Americas: Sinal do Vale, Brazil (and the Agents of Transformation School)
Focus on Regeneration of Ecosystems, Communities & Individuals
Asia: Sarvodaya, Sri Lanka (and the SIHL Sarvodaya Institute for Higher
Focus on Awakening of All (from Self to Society) Integrated Community
Development / Disaster Management / Development Finance
Middle East: Sekem, Egypt (and the Wahad Learning Farm and SekemSophia Program)
Focus on Greening the Desert and Biodynamic Agriculture
Europe: Home for Humanity, France (with TRANS4M Academy for Integral Transformation)
Focus on ‘co-creating a just, regenerative Earth Civilization’ based on the art and science of integral transformation through transformative education
The Critical Issue of Concern for all Cases – Developing a Regenerative Resourcing Strategy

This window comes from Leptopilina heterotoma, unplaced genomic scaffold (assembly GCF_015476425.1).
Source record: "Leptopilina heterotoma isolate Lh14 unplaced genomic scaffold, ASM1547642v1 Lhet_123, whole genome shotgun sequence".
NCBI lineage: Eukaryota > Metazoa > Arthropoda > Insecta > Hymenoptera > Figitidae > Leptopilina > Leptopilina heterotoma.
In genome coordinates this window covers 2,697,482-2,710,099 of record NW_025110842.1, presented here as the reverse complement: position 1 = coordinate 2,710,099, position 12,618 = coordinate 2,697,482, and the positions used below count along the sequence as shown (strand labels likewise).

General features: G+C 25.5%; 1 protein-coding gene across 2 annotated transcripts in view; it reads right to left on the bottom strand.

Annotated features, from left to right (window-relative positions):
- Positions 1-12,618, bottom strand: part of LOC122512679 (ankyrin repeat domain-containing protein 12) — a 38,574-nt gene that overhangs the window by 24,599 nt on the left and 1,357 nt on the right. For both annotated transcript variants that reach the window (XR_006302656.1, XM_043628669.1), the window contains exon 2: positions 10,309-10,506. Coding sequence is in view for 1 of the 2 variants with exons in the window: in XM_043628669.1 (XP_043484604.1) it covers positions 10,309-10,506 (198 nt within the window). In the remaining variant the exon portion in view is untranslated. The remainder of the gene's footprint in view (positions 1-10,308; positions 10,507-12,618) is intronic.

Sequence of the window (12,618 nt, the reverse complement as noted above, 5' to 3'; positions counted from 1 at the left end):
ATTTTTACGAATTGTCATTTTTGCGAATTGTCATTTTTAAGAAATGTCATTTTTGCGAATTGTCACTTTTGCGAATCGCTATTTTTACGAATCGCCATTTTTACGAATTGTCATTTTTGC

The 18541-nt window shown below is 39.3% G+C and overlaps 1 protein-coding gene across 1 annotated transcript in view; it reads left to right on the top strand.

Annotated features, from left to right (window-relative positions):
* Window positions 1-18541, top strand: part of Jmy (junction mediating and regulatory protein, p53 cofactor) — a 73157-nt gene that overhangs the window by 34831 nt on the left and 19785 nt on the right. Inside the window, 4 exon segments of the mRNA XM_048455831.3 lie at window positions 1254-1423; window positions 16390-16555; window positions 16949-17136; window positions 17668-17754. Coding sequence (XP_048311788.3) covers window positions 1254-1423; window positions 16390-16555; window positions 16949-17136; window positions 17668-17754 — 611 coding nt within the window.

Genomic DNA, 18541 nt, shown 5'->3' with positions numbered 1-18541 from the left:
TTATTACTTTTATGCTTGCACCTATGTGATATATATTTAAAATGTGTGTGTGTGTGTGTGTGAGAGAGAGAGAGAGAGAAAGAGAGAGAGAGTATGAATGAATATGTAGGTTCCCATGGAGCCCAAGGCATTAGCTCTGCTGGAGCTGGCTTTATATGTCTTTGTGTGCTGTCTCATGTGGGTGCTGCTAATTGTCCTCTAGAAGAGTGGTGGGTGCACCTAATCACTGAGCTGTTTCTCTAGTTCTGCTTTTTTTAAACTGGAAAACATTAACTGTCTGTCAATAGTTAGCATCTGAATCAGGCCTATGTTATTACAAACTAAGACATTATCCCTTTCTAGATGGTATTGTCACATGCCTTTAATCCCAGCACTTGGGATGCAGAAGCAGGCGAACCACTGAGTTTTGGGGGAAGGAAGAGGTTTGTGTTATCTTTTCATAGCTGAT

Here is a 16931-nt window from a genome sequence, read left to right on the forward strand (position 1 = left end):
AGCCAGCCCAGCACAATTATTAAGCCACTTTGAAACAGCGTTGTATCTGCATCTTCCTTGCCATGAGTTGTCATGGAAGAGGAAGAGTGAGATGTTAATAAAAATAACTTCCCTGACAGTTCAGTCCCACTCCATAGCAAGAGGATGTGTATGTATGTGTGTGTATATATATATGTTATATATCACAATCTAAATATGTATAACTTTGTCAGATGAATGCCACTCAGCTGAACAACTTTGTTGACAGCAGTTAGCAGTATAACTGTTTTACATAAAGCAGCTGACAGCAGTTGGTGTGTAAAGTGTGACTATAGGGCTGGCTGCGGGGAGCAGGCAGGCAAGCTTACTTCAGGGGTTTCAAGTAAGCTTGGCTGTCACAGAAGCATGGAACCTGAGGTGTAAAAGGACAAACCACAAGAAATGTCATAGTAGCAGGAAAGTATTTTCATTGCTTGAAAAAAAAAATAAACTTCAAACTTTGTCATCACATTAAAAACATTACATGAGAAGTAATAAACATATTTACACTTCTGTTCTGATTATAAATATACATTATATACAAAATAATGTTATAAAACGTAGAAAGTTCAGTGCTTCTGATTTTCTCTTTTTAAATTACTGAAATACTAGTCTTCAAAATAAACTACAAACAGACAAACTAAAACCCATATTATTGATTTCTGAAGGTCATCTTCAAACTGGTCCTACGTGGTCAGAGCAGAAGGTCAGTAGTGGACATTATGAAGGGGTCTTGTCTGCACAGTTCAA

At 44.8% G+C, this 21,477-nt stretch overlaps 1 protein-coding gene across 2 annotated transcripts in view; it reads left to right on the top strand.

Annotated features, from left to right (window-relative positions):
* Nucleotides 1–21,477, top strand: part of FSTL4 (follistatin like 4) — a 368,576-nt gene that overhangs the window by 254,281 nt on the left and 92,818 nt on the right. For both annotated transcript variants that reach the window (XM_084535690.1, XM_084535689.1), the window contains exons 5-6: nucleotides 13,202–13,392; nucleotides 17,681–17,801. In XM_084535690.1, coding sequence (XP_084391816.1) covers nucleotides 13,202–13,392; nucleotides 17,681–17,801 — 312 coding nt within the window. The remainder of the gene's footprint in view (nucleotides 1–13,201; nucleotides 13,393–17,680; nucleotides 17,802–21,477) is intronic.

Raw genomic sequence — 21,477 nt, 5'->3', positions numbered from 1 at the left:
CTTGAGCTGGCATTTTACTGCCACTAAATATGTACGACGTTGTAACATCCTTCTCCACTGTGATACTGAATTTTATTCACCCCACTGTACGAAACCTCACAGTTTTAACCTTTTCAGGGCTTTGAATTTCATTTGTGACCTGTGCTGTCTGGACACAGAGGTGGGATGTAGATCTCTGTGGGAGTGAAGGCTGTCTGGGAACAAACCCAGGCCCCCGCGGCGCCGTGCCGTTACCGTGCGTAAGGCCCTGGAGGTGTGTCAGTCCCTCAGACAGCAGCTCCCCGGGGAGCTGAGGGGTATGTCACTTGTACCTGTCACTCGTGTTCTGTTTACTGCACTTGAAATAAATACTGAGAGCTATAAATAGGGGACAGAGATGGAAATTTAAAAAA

This is a challenge faced in common by all the participating organisations and aims to strengthen each Institutions’ long-term viability. At the same time, it contributes to a pressing challenge in the field of international development and to the realization of SDG 17 (“partnership for the goals”). Here is the context: The existing mainstream economic model is socially, economically and ecologically unsustainable and increasingly failing us. It has led, over time, to dramatic income and wealth disparities as well as socio-economic, ecological and cultural injustices across the planet. With the COVID crisis exacerbating this situation, many development institutions worldwide – in particular also social enterprises, community development initiatives, and small-to-medium sized enterprises – have come under enormous financial pressure. COVID expenditures have caused donor countries to shrink their development funding (for example the UK government already announced by mid 2020 a reduction of GBP 2.9Bn in aid (https://www.bbc.com/news/uk-politics-53508933). The way forward will need to include innovative forms of what we call “regenerative resourcing” – enabling institutions to generate and attract the necessary financial funds (from income generation, to donor funding, to gifting etc.) on the one hand, while tapping into complementary forms of “resourcing” that strengthen the organisation in a holistic manner. Such complementary forms of “resourcing” include, for example: social, cultural, knowledge (ideas, innovations etc.) and political resources (policies). All participating case organisations face the challenge of “regenerative resourcing” alike. This is not only because conventional donor funding (external) proves to be an ever more uncertain foundation for any development organisation to rely on; it is also because there is an urgent need to strengthen the internal capacity to “resource regeneratively”. “Internal”, in this context, refers to the organisation, the community it serves and its wider ecosystem of supportive contributors (across all sectors of society).